How do I make a kombucha scoby from scratch?
Growing your own scoby from scratch using purchased kombucha is a pretty straightforward process, so long as you’ve got the basics right! Read on for the details of how to make a DIY kombucha scoby when you can’t find a fresh one.
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Although growing a kombucha mother, or SCOBY, is something that everyone can do in their own kitchen, there are a few traps and potential problems. If you get some of the basics wrong, then it won’t work at all. Here’s how to make sure that your first home-grown scoby is a success.
Most kombucha recipes start by assuming that you already have a kombucha scoby. They tell you to beg borrow or buy one, or to ask your friendly local kombucha brewer for one of their spares (it’s true, we always have spares and are always willing to give away our next one!)
Related: Uses for your spare scoby
But what about if you don’t know anyone who brews kombucha? What if you can’t find someone who will post a scoby to you? Or maybe you are a die-hard DIYer and want to start *really* from scratch.
Or maybe you’re a seasoned kombucha brewer who has just had an epic contamination disaster. Or you dropped your scoby hotel on the floor and all your precious scobys are now mingled with broken glass in the trash. (I’m so sorry if this is you!) Read this post to find out more about scoby hotels.
Whatever your reason, it is totally possible to grow your own scoby.
The first and most important ingredient you will need is a bottle of kombucha
It will need to be unpasteurised. Check the label carefully to see if it says anything like ‘raw’, or ‘contains live cultures’. Some commercial brewers even advertise on their websites or bottles that you can grow a scoby from their brews.
I’ll say it again because it is so important. You want a brew that is UNPASTEURISED. Quite a few commercial kombucha brewers pasteurise their brews. This has the advantage of keeping the kombucha in the bottle exactly true to its label, no matter how the shipping companies, distributors and retailers handle it. The disadvantage for us is that it kills all the microbes.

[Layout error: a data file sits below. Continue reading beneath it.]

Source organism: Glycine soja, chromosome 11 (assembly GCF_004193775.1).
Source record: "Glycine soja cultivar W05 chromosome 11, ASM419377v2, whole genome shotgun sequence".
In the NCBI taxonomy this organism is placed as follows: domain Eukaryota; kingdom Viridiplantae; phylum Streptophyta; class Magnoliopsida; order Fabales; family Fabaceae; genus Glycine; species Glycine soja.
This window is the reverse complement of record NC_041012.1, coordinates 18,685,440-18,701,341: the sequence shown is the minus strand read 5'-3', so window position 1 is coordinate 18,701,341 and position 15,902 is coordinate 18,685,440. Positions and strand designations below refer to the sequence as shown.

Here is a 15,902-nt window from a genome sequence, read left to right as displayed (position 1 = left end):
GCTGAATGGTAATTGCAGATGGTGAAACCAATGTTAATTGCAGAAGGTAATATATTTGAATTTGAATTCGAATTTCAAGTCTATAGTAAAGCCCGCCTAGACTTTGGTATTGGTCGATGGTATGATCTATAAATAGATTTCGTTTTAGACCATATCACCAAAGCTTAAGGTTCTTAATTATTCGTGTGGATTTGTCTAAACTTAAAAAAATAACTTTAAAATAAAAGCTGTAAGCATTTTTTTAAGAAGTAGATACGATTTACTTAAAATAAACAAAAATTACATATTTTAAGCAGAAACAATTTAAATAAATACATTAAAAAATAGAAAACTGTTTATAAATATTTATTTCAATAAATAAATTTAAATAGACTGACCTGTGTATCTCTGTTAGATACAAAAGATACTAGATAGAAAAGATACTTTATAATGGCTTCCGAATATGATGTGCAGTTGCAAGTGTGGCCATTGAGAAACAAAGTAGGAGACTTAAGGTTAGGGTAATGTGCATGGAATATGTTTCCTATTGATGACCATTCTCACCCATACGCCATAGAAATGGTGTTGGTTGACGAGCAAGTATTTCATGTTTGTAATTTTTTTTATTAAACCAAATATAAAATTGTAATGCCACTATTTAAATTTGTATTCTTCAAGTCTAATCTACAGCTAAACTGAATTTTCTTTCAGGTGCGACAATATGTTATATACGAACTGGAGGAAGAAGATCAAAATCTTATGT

Dead microbes mean no new scoby, so check the bottle carefully. Just because it looks like an artsy craft-brewed kombucha bottle doesn’t mean that it has live cultures.
Once you’re sure that your bottle of kombucha is ALIVE, gather the rest of your ingredients and equipment.
Equipment needed for DIY scoby growth
You will need:
- Raw kombucha (If you’re in New Zealand, you can use Yeah Brew, the exact same brew that I did. The rest of the world should check out this brew instead)
- Tea – I used Dilmah tea bags
- A wide-mouthed jar. It only needs to be a 1 quart jar for this, not a full-sized kombucha-brewing jar.
Brew the tea and add the sugar
Boil water using your normal method.
I love my electric kettle and was astonished to discover that they’re not in every home in the United States! I honestly cannot think of anyone here in New Zealand who hasn’t got one in their kitchen. How do you even make tea??
(If you’re looking for one, get a glass or stainless steel one like these. They’re a bit pricier than plastic, but better for you and don’t make the water taste strange).
But I’m assuming that you have your ways … So. Boil your water and make tea with 1 cup of water, adding about a tablespoon of sugar. Leave the tea to brew for about ten (10) minutes and remove the tea bag.
You want to have either the same amount of tea as kombucha, or a bit less. If you add a lot more tea than kombucha then it will take you an eternity to grow your scoby. It will still happen but there’s no point making things pointlessly tedious.
The kombucha that I bought was in a 300mL bottle (half a pint), so I brewed a cup of tea (200mL to 250mL depending on your country’s standards – a little more or less won’t matter). I just judged it by eye. Approximately equal volumes, erring on the side of a bit less if you can.
I made the tea straight in the jar, but if you’re using loose leaf tea you should make it in another vessel. Strain the tea leaves out as you pour the tea into your brewing jar. Read this post if you’re trying to decide between tea bags and tea leaves for kombucha.
Remember to add the sugar. Give the tea a stir to dissolve it.
Leave your sweet tea to cool down. It doesn’t need to be completely cold, but it should definitely be cool enough for you to wrap your hands around the jar comfortably. If it is too hot you will kill the scoby before it even starts.
Pour the kombucha into the tea
All you need to do now is cover your brew with a tightly woven cloth or a paper towel to prevent fruit flies or other contaminants getting in there, and leave it to grow.
Waiting for a scoby to grow …
Now that you have you own scoby you can begin to brew kombucha using your normal recipe.
If you don’t already have a kombucha recipe or you’re new to this whole kombucha thing, I give a cute printable away for free when people sign up to my (mostly) monthly newsletter. Sign up to grab my Basic Kombucha Recipe, PLUS my Kombucha Sourdough recipe. (Green sign up box is to the right if you’re on a desktop, or keep scrolling down if you’re on mobile). I’d love to see you on email!